About the Santa Fe Indian Market:
Each year the Santa Fe Indian Market includes 1,200 artists from about 100 tribes who show their work in over 600 booths. The event attracts an estimated 100,000 visitors to Santa Fe from all over the world. Buyers, collectors and gallery owners come to Indian Market to take advantage of the opportunity to buy directly from the artists. For many visitors, this is a rare opportunity to meet the artists and learn about contemporary Indian arts and cultures. Quality is the hallmark of the Santa Fe Indian Market. (Courtesy: SWAIA)
When is the Indian Market?:
The Santa Fe Indian Market is held annually in August. See the Southwestern Association for Indian Arts (SWAIA) website for exact dates
and a schedule of events.
Head for the Old Town Plaza. From I-25, take exit #282 onto St. Francis Drive. Go north until you hit West Alameda and take a right. Drive until you hit Sandoval and take a left. Once on Sandoval, taking a right on either San Franciso or Palace will eventually take you to the Santa Fe plaza. Be aware that during Market the plaza and many surrounding streets are closed to all but foot traffic. Parking is difficult. Shuttles are available.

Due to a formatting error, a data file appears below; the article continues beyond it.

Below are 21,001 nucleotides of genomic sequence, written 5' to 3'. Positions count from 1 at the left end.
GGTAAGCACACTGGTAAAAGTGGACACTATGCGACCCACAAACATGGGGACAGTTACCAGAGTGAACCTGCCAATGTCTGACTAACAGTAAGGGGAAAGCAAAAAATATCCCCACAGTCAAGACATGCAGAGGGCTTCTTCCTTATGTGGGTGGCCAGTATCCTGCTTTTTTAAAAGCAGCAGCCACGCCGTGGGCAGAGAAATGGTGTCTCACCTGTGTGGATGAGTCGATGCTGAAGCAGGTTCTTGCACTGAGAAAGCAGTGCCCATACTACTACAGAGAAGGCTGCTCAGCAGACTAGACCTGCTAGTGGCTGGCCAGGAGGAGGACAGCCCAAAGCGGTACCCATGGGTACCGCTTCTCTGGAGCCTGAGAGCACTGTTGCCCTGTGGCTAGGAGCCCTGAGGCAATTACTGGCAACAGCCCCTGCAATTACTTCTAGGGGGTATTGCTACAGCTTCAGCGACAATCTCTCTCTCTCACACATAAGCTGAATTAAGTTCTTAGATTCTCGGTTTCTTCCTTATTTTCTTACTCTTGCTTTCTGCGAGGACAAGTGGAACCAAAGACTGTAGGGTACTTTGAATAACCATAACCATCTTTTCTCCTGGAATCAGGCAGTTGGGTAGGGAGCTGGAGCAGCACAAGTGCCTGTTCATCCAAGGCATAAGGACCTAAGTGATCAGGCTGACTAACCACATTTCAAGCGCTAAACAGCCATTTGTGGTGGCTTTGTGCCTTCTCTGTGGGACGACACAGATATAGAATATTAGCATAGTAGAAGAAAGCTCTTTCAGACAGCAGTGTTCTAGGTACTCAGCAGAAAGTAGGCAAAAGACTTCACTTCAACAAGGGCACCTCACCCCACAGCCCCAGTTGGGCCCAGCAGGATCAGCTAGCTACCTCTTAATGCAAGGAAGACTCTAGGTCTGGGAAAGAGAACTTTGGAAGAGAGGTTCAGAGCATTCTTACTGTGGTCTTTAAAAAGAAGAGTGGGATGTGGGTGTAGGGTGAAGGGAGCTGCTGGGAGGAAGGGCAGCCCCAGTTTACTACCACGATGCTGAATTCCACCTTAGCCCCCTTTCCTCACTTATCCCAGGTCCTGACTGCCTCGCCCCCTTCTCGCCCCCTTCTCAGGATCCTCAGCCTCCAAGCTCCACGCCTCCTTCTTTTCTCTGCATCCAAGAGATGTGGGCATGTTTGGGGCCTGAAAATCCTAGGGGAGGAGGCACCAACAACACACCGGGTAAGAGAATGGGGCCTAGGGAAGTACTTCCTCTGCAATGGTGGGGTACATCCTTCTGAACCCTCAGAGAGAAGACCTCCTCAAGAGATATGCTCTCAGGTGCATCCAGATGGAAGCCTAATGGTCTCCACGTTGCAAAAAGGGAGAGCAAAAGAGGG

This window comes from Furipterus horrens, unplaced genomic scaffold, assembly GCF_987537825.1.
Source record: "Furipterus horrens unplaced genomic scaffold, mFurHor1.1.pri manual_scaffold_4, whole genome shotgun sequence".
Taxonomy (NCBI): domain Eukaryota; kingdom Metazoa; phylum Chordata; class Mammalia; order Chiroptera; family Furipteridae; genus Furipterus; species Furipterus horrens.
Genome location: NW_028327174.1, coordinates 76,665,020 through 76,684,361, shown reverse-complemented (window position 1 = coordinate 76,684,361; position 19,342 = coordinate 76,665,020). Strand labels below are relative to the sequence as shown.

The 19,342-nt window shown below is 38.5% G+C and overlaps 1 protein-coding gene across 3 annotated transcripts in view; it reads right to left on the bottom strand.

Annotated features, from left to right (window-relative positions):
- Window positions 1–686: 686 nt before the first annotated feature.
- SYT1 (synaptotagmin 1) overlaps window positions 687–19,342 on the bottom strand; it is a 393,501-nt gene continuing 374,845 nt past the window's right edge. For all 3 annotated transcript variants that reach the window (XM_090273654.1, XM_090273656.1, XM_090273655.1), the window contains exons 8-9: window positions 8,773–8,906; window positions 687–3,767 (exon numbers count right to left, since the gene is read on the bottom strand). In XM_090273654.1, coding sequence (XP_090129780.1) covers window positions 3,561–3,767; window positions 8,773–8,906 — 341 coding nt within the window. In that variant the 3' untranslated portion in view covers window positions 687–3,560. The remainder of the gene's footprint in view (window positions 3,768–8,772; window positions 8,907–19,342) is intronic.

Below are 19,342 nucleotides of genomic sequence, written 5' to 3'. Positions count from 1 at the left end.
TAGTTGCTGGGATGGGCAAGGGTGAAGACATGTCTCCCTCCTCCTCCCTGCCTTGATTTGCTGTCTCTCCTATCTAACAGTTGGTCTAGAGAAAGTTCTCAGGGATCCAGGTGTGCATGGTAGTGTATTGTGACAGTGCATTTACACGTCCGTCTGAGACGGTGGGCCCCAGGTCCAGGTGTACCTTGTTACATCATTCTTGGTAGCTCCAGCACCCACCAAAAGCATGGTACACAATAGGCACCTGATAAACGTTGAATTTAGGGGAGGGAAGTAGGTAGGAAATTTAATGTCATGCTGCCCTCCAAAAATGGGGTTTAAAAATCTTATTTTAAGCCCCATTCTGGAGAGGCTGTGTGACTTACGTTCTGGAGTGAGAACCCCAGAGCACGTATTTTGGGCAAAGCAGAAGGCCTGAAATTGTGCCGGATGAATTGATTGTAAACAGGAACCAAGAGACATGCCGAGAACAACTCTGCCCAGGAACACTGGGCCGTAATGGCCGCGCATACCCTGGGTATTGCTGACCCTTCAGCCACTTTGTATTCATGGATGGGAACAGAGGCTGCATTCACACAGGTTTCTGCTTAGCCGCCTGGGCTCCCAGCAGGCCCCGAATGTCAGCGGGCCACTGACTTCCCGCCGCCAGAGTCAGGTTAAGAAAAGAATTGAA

There are food boths at the Santa Fe Indian Market. Enjoy corn, chiles and the traditional Fry Bread. Of course, Santa Fe is known for it's restaurants and if you want a sit-down meal, there will be great choices.
The Santa Fe Indian Market has a reputation for high quality Native American art. It is a juried show. Purchasing from juried markets such as this one ensures that your art is genuine Native American. It is exciting to purchase art directly from the artist. Often, they will take time to explain the symbolism in their art and tell you about how they made the piece.
If You Are a Collector:
I arrived at the Indian Market Saturday morning at 6 a.m. Already collectors had put their names down at some of the award-winning artists' booths. Once the artist has time to unpack their wares, they may give out numbers. When the market officially opens at 7am, those on the list get first pick of the artwork. I found that anyone interested in the better pieces had better get there Saturday morning. Some artists had sold out by noon!
Attending a Preview Event:
If you are a SWAIA member or purchase a ticket for the preview event (numbers are limited) you will have the privelege of seeing the pieces submitted for judging. And, lucky you... you will know who won best of class and best of show. It is an opportunity to see the works up close and strategize for your buying trip on Saturday. There is a silent auction, poster signing and other activities the Friday night of the preview. It is well worth the price of a ticket. Purchase through SWAIA.
Should You Attend if You Don't Have Tons to Spend?: